The manufacture of artificial leather and coated textile sheet products based on polyurethanes, which are versatile in their application, forms part of the state of the art. Coating materials for fashion garments, work garments and rainwear, shoe uppers, luggage and upholstery material, tenting material, maps, conveyor belts, etc. are manufactured by the application of one or more layers by the transfer or direct coating process.
The polyurethanes are worked up as solutions of the completely reacted polyurethanes in organic solvents or in the form of their aqueous dispersions. Coatings having a solid content per layer of 10 to 50 g/m2, in particular 20 to 40 g/m2 may be produced from the solutions or dispersions, which are usually at concentrations of 20 to 50%, by the knife coating or the reverse roll coating process. Where solutions are used, recovery or ecologically harmless destruction of the solvents entails considerable expense.
Solvent-free systems such as aqueous polyurethane dispersions and particularly the low solvent or solvent-free high solid reactive systems which have recently been introduced into coating technology are therefore gaining increasingly in importance.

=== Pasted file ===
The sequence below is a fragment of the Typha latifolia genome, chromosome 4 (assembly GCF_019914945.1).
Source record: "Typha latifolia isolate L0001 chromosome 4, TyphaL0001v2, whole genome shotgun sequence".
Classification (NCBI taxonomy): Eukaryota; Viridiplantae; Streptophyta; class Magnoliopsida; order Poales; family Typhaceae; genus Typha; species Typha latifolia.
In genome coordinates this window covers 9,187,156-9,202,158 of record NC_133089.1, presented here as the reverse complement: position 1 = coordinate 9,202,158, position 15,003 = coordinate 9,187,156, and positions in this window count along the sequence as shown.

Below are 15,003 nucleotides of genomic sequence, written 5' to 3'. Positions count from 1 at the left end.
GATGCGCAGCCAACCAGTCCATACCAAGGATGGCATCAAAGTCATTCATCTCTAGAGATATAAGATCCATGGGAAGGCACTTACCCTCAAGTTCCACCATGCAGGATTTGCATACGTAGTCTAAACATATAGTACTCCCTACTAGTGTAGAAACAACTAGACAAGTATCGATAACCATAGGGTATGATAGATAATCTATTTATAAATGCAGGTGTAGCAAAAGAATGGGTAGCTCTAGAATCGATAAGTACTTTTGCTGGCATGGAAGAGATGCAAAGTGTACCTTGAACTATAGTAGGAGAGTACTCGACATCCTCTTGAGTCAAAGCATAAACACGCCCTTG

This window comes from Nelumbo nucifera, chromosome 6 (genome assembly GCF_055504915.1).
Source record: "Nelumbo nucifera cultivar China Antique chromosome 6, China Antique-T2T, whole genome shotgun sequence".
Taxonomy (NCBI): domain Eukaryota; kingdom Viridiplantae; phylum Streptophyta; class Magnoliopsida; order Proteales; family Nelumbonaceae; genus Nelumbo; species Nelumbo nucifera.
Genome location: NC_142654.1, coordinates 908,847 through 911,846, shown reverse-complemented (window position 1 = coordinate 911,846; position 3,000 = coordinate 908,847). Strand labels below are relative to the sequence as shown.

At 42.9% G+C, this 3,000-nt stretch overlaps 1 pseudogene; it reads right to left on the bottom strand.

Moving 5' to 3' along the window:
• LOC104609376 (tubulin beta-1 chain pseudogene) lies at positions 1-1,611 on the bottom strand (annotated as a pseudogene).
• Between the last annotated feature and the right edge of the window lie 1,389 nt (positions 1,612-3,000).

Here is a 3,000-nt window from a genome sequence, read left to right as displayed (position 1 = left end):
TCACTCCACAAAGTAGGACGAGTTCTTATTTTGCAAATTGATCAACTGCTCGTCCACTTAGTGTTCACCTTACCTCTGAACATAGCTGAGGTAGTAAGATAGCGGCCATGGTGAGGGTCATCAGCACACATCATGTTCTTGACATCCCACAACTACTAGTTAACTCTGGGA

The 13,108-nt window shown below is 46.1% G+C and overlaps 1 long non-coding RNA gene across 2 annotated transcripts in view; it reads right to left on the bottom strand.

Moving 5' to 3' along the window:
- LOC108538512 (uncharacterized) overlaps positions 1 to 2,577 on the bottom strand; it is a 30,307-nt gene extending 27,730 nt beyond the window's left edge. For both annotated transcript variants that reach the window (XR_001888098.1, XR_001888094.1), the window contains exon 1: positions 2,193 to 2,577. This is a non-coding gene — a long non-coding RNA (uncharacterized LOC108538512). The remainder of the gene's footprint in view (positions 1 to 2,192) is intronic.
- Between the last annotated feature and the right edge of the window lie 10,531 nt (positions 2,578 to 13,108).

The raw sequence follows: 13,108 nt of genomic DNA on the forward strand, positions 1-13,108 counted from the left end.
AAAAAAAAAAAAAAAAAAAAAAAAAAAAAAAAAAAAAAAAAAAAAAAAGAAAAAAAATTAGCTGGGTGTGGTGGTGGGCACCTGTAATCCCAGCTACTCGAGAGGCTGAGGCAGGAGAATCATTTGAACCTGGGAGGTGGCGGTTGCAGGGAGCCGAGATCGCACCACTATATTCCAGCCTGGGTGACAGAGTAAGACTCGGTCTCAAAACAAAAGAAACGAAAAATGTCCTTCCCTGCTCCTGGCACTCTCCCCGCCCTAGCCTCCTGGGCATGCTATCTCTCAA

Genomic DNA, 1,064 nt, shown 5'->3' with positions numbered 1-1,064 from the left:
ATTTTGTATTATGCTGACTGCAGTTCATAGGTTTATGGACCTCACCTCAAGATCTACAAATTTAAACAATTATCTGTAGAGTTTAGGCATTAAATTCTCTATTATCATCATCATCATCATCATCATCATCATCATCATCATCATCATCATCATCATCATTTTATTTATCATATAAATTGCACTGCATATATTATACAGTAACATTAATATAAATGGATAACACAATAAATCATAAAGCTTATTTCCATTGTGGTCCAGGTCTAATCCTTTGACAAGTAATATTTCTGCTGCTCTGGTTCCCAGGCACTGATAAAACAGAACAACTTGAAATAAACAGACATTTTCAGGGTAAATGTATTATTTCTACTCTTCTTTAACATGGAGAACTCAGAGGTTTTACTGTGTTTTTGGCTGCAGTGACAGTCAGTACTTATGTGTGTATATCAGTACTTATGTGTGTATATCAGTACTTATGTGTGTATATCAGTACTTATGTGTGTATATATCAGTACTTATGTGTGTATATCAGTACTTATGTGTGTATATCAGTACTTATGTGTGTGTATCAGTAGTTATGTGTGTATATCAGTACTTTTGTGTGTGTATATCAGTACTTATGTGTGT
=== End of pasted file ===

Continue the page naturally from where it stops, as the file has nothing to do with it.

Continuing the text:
Whereas 30 to 50% polyurethane dispersions can be used to produce the conventionally thin layers containing 20 to 40 g/m2 per coat, the high solid reactive polyurethane systems described in German Offenlegungschriften No. 2,902,090 (U.S. Pat. No. 4,248,756) and No. 2,814,079 (U.S. Pat. No. 4,299,868) and in our own unpublished patent application No. P 3,120,596 (U.S. application, Ser. No. 378,152, filed May 14, 1982, now U.S. Pat. No. 4,446,293) which can be heat hardened with amine chain lengthening agents or cross-linking agents, are particularly suitable for the production of thick layers, for example for adhesive coats, with solid contents, for example, of 60 to 300 g/m2 per coat, but they are very limited in their application for thinner coats, for example containing 30 to 50 g/m2. The state of the art has been documented particularly in German Offenlegungsschrift No. 2,814,079. Their preparation starts with blocked isocyanate prepolymers or with blocked isocyanate prepolymer solutions containing very small quantities (e.g. up to 10%) of organic solvents. Limited quantities (3 to 50% by weight) of aqueous polymer dispersions or polymer solutions having a solids content of 20 to 70% by weight are then stirred in, and the diamines or polyamines are added. Relatively coarse, viscous dispersions or mixtures are obtained, which are preferably only used for relatively thick coatings of the order of 60 to 300 g/m2 and they are therefore preferably used for relatively thick adhesive coats.